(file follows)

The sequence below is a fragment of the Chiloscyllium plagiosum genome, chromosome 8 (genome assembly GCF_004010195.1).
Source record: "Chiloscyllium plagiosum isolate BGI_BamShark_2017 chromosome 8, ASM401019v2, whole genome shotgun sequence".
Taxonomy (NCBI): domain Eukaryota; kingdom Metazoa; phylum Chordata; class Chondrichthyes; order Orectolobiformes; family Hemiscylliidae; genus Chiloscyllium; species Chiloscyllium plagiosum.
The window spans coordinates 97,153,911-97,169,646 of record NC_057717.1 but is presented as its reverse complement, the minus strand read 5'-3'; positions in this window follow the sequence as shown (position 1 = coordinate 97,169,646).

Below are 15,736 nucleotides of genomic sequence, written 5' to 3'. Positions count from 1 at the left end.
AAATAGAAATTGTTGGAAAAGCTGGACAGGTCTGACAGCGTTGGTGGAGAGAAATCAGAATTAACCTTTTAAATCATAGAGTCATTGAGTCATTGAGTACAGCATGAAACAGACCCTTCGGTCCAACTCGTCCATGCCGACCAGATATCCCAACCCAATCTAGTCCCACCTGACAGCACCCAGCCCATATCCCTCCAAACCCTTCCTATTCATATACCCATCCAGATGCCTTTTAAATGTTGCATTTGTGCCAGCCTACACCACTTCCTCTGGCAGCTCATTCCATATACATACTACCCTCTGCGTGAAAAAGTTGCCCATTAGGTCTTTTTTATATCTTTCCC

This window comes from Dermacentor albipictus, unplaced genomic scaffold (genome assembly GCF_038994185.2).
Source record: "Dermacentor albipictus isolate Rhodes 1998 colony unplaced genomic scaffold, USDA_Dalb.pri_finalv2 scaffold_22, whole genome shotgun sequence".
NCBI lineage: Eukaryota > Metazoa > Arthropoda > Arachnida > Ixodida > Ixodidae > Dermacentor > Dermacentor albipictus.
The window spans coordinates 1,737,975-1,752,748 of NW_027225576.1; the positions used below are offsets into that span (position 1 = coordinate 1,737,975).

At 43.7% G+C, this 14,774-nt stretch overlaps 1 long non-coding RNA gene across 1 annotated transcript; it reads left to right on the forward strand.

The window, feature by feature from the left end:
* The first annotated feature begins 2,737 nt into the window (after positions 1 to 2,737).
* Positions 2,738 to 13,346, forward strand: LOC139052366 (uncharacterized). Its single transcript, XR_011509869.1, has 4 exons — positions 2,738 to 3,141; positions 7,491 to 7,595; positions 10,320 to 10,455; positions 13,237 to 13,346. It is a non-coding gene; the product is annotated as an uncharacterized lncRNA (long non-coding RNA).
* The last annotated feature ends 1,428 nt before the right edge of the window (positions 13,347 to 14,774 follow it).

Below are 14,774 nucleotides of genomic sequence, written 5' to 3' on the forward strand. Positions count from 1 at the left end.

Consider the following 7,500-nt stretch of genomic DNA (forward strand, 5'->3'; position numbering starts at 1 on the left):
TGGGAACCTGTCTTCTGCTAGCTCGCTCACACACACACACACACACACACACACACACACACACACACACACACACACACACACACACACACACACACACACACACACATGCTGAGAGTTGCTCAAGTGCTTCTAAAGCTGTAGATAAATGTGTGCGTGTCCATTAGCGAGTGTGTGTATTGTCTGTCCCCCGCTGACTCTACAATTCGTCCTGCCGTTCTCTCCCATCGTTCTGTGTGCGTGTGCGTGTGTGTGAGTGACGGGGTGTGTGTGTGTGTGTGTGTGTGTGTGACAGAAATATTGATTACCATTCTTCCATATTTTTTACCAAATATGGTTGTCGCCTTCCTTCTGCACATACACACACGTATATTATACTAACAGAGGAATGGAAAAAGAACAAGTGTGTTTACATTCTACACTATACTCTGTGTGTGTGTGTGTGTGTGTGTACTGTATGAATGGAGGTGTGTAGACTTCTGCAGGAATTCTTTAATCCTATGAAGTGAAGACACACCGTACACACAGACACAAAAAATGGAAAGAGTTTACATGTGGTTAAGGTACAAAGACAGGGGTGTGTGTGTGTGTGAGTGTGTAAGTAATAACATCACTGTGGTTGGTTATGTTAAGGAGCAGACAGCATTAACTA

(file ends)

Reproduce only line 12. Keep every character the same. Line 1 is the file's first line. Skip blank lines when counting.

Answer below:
The window, feature by feature from the left end: